Target CEO Brian Cornell said Wednesday he was disappointed with comp-store declines in food during the second quarter, and said the mass merchant would “revisit” presentation, assortment and promotion during the second half of the year with eyes on improving its competitive position in an increasingly feisty battleground.
Although Target is in the midst of a multi-year effort to transform its food business, and Cornell has lauded early efforts to improve assortments and quality at its stores, he acknowledged the retailer was “playing to win both short and long term.”
Speaking in a conference call with analysts, Cornell attributed softness in food in part to deflation, which he said put affected sales by about 20 basis in the quarter, but alluded to a more competitive environment for groceries overall. “We're looking very specifically at food by market across the country because we face a number of regional competitors and we better make sure our presentation, our promotion, our approach enables us to compete market by market.”
The CEO also disputed a recent Wall Street Journal report that Target’s board was reticent to support the investment required to compete in food.
“Despite what you may be hearing, we have absolutely complete support from the board to make sure we're investing capital behind the initiatives that will drive future growth,” Cornell said. “We're not playing for just the short term. We're playing for the long term. Those capital investments have to be done on behalf of the guest and our shareholders but we're looking right now at a number of different opportunities to continue to invest to drive growth. There is no hesitancy at all in making those investments.”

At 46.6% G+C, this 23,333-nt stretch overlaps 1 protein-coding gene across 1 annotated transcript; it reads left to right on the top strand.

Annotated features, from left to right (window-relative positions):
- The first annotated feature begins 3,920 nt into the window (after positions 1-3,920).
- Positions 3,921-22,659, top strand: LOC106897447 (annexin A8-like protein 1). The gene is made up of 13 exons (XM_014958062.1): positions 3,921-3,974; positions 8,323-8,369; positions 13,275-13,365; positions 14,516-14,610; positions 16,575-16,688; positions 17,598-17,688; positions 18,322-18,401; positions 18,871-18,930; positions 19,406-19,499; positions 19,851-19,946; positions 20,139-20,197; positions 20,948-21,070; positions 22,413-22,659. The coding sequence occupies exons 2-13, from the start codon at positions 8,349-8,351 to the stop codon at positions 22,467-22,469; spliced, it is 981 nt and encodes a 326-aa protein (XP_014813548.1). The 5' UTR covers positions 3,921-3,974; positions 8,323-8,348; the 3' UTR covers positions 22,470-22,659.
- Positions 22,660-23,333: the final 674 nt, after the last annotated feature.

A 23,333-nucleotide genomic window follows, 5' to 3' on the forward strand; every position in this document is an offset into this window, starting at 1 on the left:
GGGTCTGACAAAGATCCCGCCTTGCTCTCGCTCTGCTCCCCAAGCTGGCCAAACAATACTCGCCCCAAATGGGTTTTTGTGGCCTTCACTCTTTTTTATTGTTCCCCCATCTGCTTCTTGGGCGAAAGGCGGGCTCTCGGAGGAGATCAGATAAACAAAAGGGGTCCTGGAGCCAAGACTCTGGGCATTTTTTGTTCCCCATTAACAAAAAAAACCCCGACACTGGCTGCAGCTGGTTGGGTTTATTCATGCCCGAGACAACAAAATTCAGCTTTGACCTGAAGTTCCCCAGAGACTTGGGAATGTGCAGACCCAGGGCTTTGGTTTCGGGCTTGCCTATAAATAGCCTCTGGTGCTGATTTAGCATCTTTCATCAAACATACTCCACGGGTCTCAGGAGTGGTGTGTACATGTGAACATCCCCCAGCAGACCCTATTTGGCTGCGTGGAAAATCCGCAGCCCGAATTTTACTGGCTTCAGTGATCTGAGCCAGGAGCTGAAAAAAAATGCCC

Cornell said some encouraging trends are arriving via Target’s “LA25” stores — a cluster of Los Angeles area Targets currently testing a battery of new initiatives including multiple fresh food layouts. Those stores were seeing grocery sales trend 2% to 3% higher than comparisons and fresh sales 5% higher.
“Guests have told us the new food area now feels more intimate and separate from the rest of the store, providing a distinct grocery shopping experience they prefer,” Cornell said. “We're very encouraged with these initial observations and will continue to leverage learning from these stores as we work to improve grocery performance across the chain.”